02/24/2014 01:30 pm ET Updated Apr 26, 2014

Napoli! at ACT: Laughs, Pain and Connivance in World War II Italy



Seana McKenna as Amalia, Marco Barricelli as Gennaro: A poignant reunion.

Photo by Kevin Berne

Eduardo De Filippo lived through the devastation, horror and privation of World War II in Naples, where bombs fell with more intensity than on any other city in Italy. He emerged a changed man.

Already renowned as the country's leading comic playwright, he turned from the pursuit of easy laughs to works that held a mirror to the complexities and truths of Italian life. Napoli! was the first of them, a hit from its debut in 1945, and a choice display of the effective fusion of farce to drama and social commentary.

It's still a hit, capturing the essence of a time, a place, a family and a community in a wonderful production at ACT. It also provides a vehicle for funny, heartfelt and often ambiguous performances by all its principals, as well as for expertly shaded direction by Mark Rucker and for outstanding support by scenic and costume designers.

A rather wordy play in its original version (at least in the translation that I read), the text has been distilled into a succinct two hours while preserving the essence of De Filippo's narrative and characters. That essence explores a situation in which the struggle to survive -- and the urge to prosper -- blurs traditional lines of morality, behavior and relationships.

The action takes place in the cramped home of the Jovine family, where patriarch Gennaro hides from uncomfortable realities in a tiny cubicle while his wife, Amalia, operates an illicit business in black-market foodstuffs and their adolescent children, Maria and Amadeo, roam with little or no parental guidance.

Amalia's enterprise attracts a variety of friends, neighbors and other acquaintances, among them suppliers and buyers of such items as coffee and pasta, and reveals both the ferocity of competition among dealers and their shared fear of detection by Fascist informers and police.

Between act one, when Allied bombs are raining on the city, and act two, when American and British troops have liberated Naples, the Jovine home undergoes an immense transformation. Shabbiness gives way to garish opulence, demonstrating that black-marketeering can be a very lucrative occupation.

The passage between years brings other changes, too. Crucially, Gennaro has been absent most of the time and is presumed dead, a victim of the war. That assumption has led Amalia into romantic ties with her main purveyor of stolen goods, a smooth-talking hustler named Errico. And it has allowed the youngsters to drift in their own unfortunate directions: Amadeo into thievery, and Maria into an unhappy romance with a GI.

But Gennaro returns, bloody and filthy and seething with hatred of the war, eager to share every detail of his experience, upsetting the upbeat mood. He is the conscience that few if any want to confront, but ultimately none can avoid.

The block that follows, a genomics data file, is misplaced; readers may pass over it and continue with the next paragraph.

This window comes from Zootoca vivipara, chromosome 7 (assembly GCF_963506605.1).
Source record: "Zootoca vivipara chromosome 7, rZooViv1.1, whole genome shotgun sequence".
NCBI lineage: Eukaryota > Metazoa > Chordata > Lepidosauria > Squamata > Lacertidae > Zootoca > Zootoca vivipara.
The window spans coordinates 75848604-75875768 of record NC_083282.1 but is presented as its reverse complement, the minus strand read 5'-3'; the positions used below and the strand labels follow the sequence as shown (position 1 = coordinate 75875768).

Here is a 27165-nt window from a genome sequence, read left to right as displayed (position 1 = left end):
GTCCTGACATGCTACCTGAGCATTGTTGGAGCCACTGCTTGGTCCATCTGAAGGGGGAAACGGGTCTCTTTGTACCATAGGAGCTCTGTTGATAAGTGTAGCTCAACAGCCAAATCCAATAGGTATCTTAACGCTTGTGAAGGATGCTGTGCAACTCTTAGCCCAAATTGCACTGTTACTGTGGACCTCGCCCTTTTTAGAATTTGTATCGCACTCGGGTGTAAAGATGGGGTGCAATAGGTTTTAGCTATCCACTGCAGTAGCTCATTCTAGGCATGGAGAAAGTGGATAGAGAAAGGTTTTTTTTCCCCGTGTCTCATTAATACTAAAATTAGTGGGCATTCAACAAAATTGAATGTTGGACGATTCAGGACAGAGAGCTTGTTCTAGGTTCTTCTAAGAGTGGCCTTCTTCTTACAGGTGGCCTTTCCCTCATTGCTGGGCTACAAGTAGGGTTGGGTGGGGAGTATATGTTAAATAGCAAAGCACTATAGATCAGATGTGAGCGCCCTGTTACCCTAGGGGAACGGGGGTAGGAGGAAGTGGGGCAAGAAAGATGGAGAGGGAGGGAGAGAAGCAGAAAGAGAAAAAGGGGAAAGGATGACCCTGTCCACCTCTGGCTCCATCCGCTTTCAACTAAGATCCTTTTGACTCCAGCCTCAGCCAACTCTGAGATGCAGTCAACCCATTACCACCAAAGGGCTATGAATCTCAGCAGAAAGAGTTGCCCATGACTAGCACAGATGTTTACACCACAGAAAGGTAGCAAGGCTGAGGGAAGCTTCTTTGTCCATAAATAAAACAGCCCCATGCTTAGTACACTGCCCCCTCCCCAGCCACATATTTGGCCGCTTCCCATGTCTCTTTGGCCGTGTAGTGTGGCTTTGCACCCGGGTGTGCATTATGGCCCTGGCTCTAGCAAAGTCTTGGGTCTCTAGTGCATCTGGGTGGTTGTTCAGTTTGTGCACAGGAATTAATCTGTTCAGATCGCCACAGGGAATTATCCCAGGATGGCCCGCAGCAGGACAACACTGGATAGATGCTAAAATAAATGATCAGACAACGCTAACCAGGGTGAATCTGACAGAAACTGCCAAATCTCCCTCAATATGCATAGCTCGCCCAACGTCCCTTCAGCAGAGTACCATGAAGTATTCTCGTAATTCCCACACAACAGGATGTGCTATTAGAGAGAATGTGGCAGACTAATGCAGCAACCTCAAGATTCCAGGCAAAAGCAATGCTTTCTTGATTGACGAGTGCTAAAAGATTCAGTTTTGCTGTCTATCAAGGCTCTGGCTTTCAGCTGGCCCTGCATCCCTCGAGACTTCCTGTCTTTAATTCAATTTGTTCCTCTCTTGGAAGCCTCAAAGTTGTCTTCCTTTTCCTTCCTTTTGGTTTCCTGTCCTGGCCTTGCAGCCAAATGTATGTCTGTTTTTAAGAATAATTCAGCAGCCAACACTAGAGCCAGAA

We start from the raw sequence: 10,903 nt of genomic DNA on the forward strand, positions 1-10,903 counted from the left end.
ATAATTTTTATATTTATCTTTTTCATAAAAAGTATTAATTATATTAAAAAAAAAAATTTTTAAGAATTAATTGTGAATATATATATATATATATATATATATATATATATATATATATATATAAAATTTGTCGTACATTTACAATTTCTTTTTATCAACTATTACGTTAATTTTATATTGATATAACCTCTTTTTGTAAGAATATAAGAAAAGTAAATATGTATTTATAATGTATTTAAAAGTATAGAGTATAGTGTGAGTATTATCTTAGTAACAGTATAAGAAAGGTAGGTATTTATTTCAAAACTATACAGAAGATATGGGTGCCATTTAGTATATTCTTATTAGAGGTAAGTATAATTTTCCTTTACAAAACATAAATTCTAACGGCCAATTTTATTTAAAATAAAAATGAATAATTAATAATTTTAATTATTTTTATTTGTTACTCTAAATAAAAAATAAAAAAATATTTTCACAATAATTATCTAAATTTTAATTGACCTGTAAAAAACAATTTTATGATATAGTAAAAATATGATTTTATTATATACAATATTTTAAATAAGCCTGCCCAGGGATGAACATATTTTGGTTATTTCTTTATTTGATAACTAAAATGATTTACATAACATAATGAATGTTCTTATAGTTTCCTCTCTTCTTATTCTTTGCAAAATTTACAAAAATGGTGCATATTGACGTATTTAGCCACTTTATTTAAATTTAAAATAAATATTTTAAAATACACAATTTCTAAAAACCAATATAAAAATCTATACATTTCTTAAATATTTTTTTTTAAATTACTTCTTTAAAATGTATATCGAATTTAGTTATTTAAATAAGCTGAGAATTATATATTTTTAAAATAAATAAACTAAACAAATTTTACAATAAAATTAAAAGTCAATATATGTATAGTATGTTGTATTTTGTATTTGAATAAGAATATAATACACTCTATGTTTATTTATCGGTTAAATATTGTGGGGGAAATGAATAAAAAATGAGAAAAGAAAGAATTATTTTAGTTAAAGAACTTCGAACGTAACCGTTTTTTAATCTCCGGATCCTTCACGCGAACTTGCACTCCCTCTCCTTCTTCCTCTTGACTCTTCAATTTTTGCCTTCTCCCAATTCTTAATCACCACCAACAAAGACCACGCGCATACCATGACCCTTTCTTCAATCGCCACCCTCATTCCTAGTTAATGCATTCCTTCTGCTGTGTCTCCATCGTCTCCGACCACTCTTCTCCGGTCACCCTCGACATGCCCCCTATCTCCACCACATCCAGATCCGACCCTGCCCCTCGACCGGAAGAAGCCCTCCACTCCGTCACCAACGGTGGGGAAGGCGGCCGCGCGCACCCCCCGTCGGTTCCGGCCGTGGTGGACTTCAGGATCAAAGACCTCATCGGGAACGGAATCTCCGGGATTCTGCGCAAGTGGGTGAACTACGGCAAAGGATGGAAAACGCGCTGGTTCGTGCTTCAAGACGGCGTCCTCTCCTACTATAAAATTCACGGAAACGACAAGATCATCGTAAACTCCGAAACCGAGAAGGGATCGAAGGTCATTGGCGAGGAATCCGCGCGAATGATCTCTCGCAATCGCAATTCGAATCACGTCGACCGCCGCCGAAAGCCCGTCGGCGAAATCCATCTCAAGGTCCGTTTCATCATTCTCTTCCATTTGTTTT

His return may shape something of a sermon, as does an incident that finds greed repaid with compassion and kindness, but De Filippo's text, the crisp adaptation by Linda Alper and Beatrice Basso, and especially the fine acting by the entire cast of 18 turn it into engaging comedy and drama.


A police inspector, Gregory Wallace, looks with skepticism at corpse and mourners.

Photo by Kevin Berne

Marco Barricelli and Seana McKenna deliver exquisite performances as Gennaro and Amalia, very different personalities who are bound together by sincere love and ultimately by concern for their children.

Barricelli's Gennaro evolves from a reclusive and somewhat silly figure into a shrewd and compassionate patriarch, reshaped by harrowing experiences. He's also the central to the play's funniest scene, lying motionless and pretending to be dead while being taunted by a skeptical police inspector who has dropped in to check reports of black-market activities.

As Amalia, McKenna offers a strong personality whose relationship to the conniving Errico remains tantalizingly ambiguous, but whose affection for Gennaro seems genuine.

Among the other notable performers are Blair Busbee and Nick Gabriel as rebellious offspring Maria and Amadeo, Dion Mucciacito as the slick Errico, Anthony Fusco as an accountant who repays Amalia's scorn with a priceless gift, Gregory Wallace as the cop whose skepticism turns to admiration and the always-funny Sharon Lockwood as a high-spirited neighbor.

Erik Flatmo contributed the terrific set, with its metamorphosis from crudeness to tasteless elegance, and Lydia Tanji did the costumes, which undergo a similar conversion.

Napoli! runs through March 9 in ACT's Geary Theater, 415 Geary St., San Francisco. Tickets cost $20-$120.